We certainly aren't here to argue that the credit scoring system isn't a mess, but it's not going away. In fact, there's a growing amount of noise around credit scores that has made the system more complicated than ever, especially during a shock to the system like a global pandemic. Trying to figure out who is and isn't the best credit risk while millions are unemployed (many of whom had good salaries and credit scores before)? Best of luck.
Every startup, large bank, and retailer is using big data. Even a decade ago, coming up with the score came with a lot of noise. Adding in alternative data, cash flows, and other pieces of information, almost no one can make sense of it on their own. It's worth quickly mentioning that FICO has been extremely efficient, even with its flaws. We needed a way to find out if someone was going to pay us back at scale, and this did just that. But now, everyone is trying to digest new data that they couldn't before to see if there are other ways to better model how credit worthy someone is.
However, in the absence of being able to go all in on alternative data like Tala, it's nearly impossible to do this right. The chances your models are wrong are very high when you consider that only a few of the things alternative models are scoring against were around during the last credit cycle. That means that you only know how many of them perform in the good times, which is the far less important time to understand.
This brings us back to infrastructure. Rather than everyone trying to build new internal systems to digest data and make underwriting decisions, there are B2B companies offering ways to make sense of data and better understand which 650 credit scores are likely to go to 800 and vice versa. Those companies can also proactively go to companies not currently offering financial services and tell them they can whitelabel new offerings. For example: if a neobank wants to get into student loan refinancing or Kroger wants to start offering personal loans, they have the option of doing it this way rather than taking the time and resources to build it in house. Just slap on a few APIs and you're good to go (ok it's a bit more complicated than that, but you get the point).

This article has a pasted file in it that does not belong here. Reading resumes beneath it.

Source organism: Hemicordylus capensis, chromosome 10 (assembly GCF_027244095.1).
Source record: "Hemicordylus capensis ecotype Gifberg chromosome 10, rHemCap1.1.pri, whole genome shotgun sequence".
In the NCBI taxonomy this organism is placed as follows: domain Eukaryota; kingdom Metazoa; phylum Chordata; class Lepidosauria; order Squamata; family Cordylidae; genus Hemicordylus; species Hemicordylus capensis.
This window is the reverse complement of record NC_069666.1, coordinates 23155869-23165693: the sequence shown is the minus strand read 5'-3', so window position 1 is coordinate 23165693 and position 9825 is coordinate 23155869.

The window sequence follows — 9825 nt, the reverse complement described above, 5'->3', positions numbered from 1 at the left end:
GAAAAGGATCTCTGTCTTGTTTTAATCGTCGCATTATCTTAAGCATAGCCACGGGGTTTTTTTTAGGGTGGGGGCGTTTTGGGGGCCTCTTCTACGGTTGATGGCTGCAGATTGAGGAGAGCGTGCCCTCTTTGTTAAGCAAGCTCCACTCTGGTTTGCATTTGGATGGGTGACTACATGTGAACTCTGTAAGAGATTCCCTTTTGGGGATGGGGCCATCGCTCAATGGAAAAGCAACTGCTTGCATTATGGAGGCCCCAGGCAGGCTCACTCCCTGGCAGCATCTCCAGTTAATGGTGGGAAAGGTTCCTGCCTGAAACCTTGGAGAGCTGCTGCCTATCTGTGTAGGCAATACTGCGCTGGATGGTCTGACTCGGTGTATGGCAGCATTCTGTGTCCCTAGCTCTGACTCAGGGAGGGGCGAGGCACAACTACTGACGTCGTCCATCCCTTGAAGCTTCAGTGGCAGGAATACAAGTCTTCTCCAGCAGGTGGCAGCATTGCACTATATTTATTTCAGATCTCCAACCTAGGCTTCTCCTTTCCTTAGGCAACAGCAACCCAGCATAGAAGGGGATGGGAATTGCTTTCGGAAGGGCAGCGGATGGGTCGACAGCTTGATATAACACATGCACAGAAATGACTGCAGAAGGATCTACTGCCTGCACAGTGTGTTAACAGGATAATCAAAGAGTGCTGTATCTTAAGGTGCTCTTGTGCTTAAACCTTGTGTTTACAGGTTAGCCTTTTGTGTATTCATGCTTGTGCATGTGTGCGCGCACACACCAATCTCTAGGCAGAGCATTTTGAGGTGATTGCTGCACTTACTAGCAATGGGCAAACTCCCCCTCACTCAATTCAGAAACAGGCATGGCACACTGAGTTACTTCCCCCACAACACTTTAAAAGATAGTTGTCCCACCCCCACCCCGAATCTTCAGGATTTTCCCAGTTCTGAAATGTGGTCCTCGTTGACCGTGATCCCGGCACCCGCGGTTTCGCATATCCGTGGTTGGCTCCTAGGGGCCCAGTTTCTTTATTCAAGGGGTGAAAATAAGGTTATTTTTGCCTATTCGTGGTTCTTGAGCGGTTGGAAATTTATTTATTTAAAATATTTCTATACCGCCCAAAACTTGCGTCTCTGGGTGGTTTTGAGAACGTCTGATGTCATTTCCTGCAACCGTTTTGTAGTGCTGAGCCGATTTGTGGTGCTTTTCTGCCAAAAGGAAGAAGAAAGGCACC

The current financial system failed at trust, how does fintech avoid that?
All of this brings us to our final point: trust. It's something that is quintessential to every successful financial relationship. If your customer doesn't believe you have their best interest in mind, if your service is spotty, if they don't think their data is safe, then you won't be successful in the long term.
This very lack of trust was a big reason that consumers were so willing to give fintech a shot in the first place. Remember Occupy Wall Street and how furious everyone was with banks in 2008? They had no reason to think that their banks had their best interests in mind. The incentives, in many ways, seemed better aligned at startups, at least at the surface level.
In order to maintain its success, fintech can't lose sight of this. If a consumer ends up believing that Fintech Startup ABC is just trying to get them into a product in order to make more money itself, then that consumer will be gone faster than you can say corona. Not to mention, this can end up being systemic. If a few bad actors start taking advantage of consumers, it could end up hurting other players by association. Not every bank was evil during the crisis (only like 99% of them), but that didn't matter to the consumer. Every bank was guilty by association.
The current crisis gives founders and creators no other option than to buckle down and focus on building something that is best in class and truly helps their customers. At the same time. many will encounter the temptation to boost revenue in ways that don't have your customers' best interests in mind as revenue falls in the current climate. While the latter might do better in the short term, it's the company that's putting the customer first that's going to have a shot at winning in the long term.